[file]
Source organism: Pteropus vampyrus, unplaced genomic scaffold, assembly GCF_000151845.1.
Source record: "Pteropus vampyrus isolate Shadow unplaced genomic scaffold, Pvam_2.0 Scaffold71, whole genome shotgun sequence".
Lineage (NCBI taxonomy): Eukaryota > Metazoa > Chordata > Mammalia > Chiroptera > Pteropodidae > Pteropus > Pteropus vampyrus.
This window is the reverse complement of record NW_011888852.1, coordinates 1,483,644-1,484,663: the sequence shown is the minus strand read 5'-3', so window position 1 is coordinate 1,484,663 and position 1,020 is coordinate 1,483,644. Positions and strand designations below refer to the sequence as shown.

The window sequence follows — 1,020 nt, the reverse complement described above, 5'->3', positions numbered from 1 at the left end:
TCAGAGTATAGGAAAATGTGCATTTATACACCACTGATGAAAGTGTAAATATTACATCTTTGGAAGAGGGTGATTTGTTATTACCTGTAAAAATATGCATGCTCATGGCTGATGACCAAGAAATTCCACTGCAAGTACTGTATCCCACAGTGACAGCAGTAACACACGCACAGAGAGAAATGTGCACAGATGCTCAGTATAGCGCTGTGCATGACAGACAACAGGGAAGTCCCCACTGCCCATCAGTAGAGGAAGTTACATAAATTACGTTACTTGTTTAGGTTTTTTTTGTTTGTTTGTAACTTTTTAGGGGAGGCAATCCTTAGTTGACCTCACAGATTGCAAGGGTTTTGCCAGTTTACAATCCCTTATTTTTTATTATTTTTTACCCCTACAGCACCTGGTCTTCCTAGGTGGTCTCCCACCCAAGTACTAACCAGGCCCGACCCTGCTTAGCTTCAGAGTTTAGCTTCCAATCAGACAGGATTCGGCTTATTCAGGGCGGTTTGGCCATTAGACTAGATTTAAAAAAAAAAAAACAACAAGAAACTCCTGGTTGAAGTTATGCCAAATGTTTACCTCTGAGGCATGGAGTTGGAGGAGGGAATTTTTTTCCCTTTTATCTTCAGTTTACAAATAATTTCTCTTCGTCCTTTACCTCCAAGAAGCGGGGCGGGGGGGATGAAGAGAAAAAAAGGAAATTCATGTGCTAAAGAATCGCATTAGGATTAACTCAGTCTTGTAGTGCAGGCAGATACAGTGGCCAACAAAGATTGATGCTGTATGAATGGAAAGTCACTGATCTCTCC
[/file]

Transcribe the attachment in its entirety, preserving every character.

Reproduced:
Source organism: Pteropus vampyrus, unplaced genomic scaffold, assembly GCF_000151845.1.
Source record: "Pteropus vampyrus isolate Shadow unplaced genomic scaffold, Pvam_2.0 Scaffold71, whole genome shotgun sequence".
Lineage (NCBI taxonomy): Eukaryota > Metazoa > Chordata > Mammalia > Chiroptera > Pteropodidae > Pteropus > Pteropus vampyrus.
This window is the reverse complement of record NW_011888852.1, coordinates 1,483,644-1,484,663: the sequence shown is the minus strand read 5'-3', so window position 1 is coordinate 1,484,663 and position 1,020 is coordinate 1,483,644. Positions and strand designations below refer to the sequence as shown.

The window sequence follows — 1,020 nt, the reverse complement described above, 5'->3', positions numbered from 1 at the left end:
TCAGAGTATAGGAAAATGTGCATTTATACACCACTGATGAAAGTGTAAATATTACATCTTTGGAAGAGGGTGATTTGTTATTACCTGTAAAAATATGCATGCTCATGGCTGATGACCAAGAAATTCCACTGCAAGTACTGTATCCCACAGTGACAGCAGTAACACACGCACAGAGAGAAATGTGCACAGATGCTCAGTATAGCGCTGTGCATGACAGACAACAGGGAAGTCCCCACTGCCCATCAGTAGAGGAAGTTACATAAATTACGTTACTTGTTTAGGTTTTTTTTGTTTGTTTGTAACTTTTTAGGGGAGGCAATCCTTAGTTGACCTCACAGATTGCAAGGGTTTTGCCAGTTTACAATCCCTTATTTTTTATTATTTTTTACCCCTACAGCACCTGGTCTTCCTAGGTGGTCTCCCACCCAAGTACTAACCAGGCCCGACCCTGCTTAGCTTCAGAGTTTAGCTTCCAATCAGACAGGATTCGGCTTATTCAGGGCGGTTTGGCCATTAGACTAGATTTAAAAAAAAAAAAACAACAAGAAACTCCTGGTTGAAGTTATGCCAAATGTTTACCTCTGAGGCATGGAGTTGGAGGAGGGAATTTTTTTCCCTTTTATCTTCAGTTTACAAATAATTTCTCTTCGTCCTTTACCTCCAAGAAGCGGGGCGGGGGGGATGAAGAGAAAAAAAGGAAATTCATGTGCTAAAGAATCGCATTAGGATTAACTCAGTCTTGTAGTGCAGGCAGATACAGTGGCCAACAAAGATTGATGCTGTATGAATGGAAAGTCACTGATCTCTCC